No matter what the economic conditions, an entrepreneur will always find the upside.
OPTIMISTIC may be too strong a word for the mood among Western Australia's business statesmen and women, but there was definitely a strong case for opportunism.
It is probably what you'd expect if you put seven of the state's most successful entrepreneurs in a room together and asked them about the economy, as happened at a recent lunch attended by WA Business News.
Nevertheless, entrepreneurial minds are not prone to 'group-think'. There were plenty of differences of opinion on how bad things have got, at what point the bottom may be reached, and when a savvy investor might want to move.
Perhaps this divide is best illustrated by the contrasting opinions of former media and wine magnate Jack Bendat and Coogee Chemicals executive chairman Gordon Martin.
"I don't think it's that doom and gloom," an upbeat Mr Bendat said.
In comparison to other economies, he believes Australia is holding up well. Despite some increase in unemployment, people are still taking holidays and spending their money.
"The newspapers only print bad news," said Mr Bendat, a major investor in media for decades, who also berated the broadcasters for the same sin.
He said the downturn had been blown out of all proportion by news-hungry organisations that fed on each other and fuelled consumer concerns.
"If you are able to hold on, it's not that bad."
But Mr Martin was less optimistic, believing the credit crunch continued to starve businesses of the vital oxygen needed for medium-term survival.
"I think it will get worse," he said.
Nevertheless, he sensed opportunities for those who could afford to act and also be patient.
"I think you can take your time, you are wiser to take your time," Mr Martin told the gathering.
"Lots of things look terribly cheap, but you have to be incredibly selective.
"You have to choose things that can add value and can have an incremental improvement to your business."
The pair was part of a group of seven business leaders who spoke to WA Business News during a forum arranged as part of the judging process for Ernst & Young's WA Master Entrepreneur of the Year, to be awarded later this year.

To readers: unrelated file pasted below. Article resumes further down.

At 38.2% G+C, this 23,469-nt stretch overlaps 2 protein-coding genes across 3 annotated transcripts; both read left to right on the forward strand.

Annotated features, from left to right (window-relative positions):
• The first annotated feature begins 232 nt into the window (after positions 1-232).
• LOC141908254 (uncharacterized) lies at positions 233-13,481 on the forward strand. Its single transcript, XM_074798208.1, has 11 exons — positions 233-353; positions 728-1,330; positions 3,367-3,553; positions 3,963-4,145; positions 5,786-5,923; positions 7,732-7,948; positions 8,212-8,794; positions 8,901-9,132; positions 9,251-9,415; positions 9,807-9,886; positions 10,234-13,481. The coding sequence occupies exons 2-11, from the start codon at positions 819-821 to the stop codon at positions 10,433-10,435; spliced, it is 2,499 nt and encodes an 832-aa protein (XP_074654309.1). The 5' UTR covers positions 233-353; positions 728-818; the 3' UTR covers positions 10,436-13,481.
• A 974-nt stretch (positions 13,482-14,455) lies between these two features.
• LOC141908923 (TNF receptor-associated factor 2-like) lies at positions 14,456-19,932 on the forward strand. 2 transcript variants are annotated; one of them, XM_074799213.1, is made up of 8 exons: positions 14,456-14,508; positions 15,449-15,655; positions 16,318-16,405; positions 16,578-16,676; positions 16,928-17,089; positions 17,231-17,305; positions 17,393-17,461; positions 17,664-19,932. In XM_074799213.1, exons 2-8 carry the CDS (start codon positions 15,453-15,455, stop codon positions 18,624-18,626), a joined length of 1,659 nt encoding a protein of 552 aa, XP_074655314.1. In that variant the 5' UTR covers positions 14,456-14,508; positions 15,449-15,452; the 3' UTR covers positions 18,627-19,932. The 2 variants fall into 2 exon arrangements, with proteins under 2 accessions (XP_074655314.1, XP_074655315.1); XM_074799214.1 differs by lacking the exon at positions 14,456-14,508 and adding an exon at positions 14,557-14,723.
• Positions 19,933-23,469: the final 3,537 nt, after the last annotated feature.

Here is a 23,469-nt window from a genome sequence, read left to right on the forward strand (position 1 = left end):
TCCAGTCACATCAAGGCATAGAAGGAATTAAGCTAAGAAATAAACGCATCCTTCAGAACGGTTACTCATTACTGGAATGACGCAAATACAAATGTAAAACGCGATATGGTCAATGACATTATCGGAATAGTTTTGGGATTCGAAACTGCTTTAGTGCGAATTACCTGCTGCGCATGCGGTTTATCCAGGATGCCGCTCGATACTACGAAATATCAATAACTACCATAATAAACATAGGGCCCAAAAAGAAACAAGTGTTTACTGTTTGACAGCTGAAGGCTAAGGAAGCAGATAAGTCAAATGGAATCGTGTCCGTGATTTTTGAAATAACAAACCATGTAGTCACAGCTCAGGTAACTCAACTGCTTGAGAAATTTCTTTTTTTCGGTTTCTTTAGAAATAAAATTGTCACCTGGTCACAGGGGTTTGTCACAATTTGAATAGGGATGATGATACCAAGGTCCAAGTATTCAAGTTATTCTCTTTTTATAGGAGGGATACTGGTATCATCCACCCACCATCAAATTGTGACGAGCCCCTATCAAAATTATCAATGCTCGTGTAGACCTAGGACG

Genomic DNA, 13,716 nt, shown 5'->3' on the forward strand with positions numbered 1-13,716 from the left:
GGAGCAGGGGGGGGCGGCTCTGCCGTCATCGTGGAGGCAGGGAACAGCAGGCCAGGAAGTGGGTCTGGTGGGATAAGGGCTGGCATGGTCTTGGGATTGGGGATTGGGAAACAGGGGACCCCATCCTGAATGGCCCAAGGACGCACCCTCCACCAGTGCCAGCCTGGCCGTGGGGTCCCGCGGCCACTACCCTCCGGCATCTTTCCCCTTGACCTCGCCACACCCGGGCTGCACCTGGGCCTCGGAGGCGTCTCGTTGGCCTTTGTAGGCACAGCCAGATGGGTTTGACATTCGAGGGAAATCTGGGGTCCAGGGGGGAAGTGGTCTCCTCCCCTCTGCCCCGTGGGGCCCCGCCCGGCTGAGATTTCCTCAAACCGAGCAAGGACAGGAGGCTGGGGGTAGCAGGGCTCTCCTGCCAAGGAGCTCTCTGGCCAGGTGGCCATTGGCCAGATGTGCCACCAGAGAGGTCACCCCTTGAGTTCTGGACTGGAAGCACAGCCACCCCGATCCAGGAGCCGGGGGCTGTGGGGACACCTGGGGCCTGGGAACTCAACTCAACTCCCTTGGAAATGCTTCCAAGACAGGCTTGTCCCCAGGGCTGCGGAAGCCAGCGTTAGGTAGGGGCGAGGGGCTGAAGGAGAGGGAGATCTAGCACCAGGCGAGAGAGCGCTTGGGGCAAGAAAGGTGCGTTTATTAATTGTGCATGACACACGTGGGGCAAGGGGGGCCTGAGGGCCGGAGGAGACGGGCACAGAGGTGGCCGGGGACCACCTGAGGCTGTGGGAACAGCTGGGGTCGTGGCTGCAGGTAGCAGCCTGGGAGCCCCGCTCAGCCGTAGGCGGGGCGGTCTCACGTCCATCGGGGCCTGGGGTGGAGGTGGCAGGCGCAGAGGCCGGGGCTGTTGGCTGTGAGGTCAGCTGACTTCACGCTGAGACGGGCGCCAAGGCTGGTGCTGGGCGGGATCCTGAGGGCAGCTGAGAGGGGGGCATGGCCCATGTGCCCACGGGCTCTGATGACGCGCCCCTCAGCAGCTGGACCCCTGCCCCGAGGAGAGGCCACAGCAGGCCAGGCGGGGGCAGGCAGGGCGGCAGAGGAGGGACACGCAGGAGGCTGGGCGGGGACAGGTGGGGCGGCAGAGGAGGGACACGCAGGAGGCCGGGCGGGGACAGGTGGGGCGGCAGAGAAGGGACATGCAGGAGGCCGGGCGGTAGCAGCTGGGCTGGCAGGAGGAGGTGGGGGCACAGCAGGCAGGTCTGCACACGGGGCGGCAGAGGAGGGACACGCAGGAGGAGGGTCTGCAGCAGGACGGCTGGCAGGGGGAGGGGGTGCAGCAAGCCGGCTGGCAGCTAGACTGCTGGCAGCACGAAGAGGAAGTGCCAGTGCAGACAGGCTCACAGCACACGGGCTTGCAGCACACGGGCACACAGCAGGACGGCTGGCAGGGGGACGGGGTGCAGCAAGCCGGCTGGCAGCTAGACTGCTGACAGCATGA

The other five attendees at the luncheon were: former Clough chairman Harold Clough; former Wesfi and current Wesbeam chairman Denis Cullity; former MG Kailis Group governing director Patricia Kailis; property and car magnate Stan Perron; and Gull Petroleum director Fred Rae.
This is a Rolls Royce group of entrepreneurs, collectively worth several billion dollars, even after the impact of the global financial crisis.
The experience rides across a wide range of industries and involvement, from the overview of scientist and fishing family matriarch Mrs Kailis to the likes of Mr Clough, who took his family company to ASX and eventually sold out.
Mr Cullity, an entrepreneur in timber products, offered another view on the current crisis that met with general approval from those gathered around table.
"This is not a depression," he said.
"We should not exaggerate it. It is not a depression, it is a correction due to excessive availability of debt finance and the unthinking extension of it by people who had access to it."
Mr Cullity offered a personal experience concerning his father's decision to start a business in the late 1920s, then surviving the tough times of 1930s by controlling his costs and avoiding heavy debt.
He looks at the bad news around housing, the key sector for his business, and believes the statistics are being wrongly interpreted, exaggerating the size of the fall and missing the underlying strength in the market.
"The economy has not stopped," he said.
"There is no comparison with the 1930s," agreed Mr Perron who, at 86, was a young boy during that period.
The group generally saw much in the way of opportunity from the current malaise but most agreed that a cautious approach was best.
There was some irony in Mr Martin's view that investors could bide their time, for he also believed that it would take private investment to reinvigorate the economy again, with government spending either too little on its own, in the case of infrastructure, or wrongly directed, in the case of handouts.
Mr Perron also added that investment allowances provided for by the government's stimulus package were a very small window, barely a few months.
The group was highly critical of the short-termism that had driven much of the investment and decisions that had ultimately led to the downturn.
Public companies were seen as always in the spotlight and, as a result, their CEOs were required to perform on a short-term basis because they were inevitably subject to their share price.
There was a general view that CEOs' remuneration had to have a bigger long-term component to it, one that would potentially provide rewards after they had left the company if it performed the way it was expected to.